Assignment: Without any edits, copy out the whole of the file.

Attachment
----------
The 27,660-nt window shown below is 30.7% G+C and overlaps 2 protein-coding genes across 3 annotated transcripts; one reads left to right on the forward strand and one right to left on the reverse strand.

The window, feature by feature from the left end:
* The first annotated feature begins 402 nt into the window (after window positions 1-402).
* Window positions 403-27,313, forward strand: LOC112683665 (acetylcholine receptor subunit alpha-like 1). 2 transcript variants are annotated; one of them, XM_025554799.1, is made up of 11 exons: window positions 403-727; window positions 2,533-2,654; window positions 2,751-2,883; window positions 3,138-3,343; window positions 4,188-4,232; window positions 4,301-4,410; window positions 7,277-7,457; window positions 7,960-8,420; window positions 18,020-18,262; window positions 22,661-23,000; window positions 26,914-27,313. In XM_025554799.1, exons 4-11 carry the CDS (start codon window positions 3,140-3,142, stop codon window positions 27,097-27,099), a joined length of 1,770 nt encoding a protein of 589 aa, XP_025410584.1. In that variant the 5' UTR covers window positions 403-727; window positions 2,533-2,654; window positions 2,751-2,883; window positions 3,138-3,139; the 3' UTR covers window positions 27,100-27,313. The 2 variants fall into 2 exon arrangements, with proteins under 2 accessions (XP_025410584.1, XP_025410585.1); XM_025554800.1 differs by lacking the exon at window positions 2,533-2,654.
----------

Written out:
The 27,660-nt window shown below is 30.7% G+C and overlaps 2 protein-coding genes across 3 annotated transcripts; one reads left to right on the forward strand and one right to left on the reverse strand.

The window, feature by feature from the left end:
* The first annotated feature begins 402 nt into the window (after window positions 1-402).
* Window positions 403-27,313, forward strand: LOC112683665 (acetylcholine receptor subunit alpha-like 1). 2 transcript variants are annotated; one of them, XM_025554799.1, is made up of 11 exons: window positions 403-727; window positions 2,533-2,654; window positions 2,751-2,883; window positions 3,138-3,343; window positions 4,188-4,232; window positions 4,301-4,410; window positions 7,277-7,457; window positions 7,960-8,420; window positions 18,020-18,262; window positions 22,661-23,000; window positions 26,914-27,313. In XM_025554799.1, exons 4-11 carry the CDS (start codon window positions 3,140-3,142, stop codon window positions 27,097-27,099), a joined length of 1,770 nt encoding a protein of 589 aa, XP_025410584.1. In that variant the 5' UTR covers window positions 403-727; window positions 2,533-2,654; window positions 2,751-2,883; window positions 3,138-3,139; the 3' UTR covers window positions 27,100-27,313. The 2 variants fall into 2 exon arrangements, with proteins under 2 accessions (XP_025410584.1, XP_025410585.1); XM_025554800.1 differs by lacking the exon at window positions 2,533-2,654.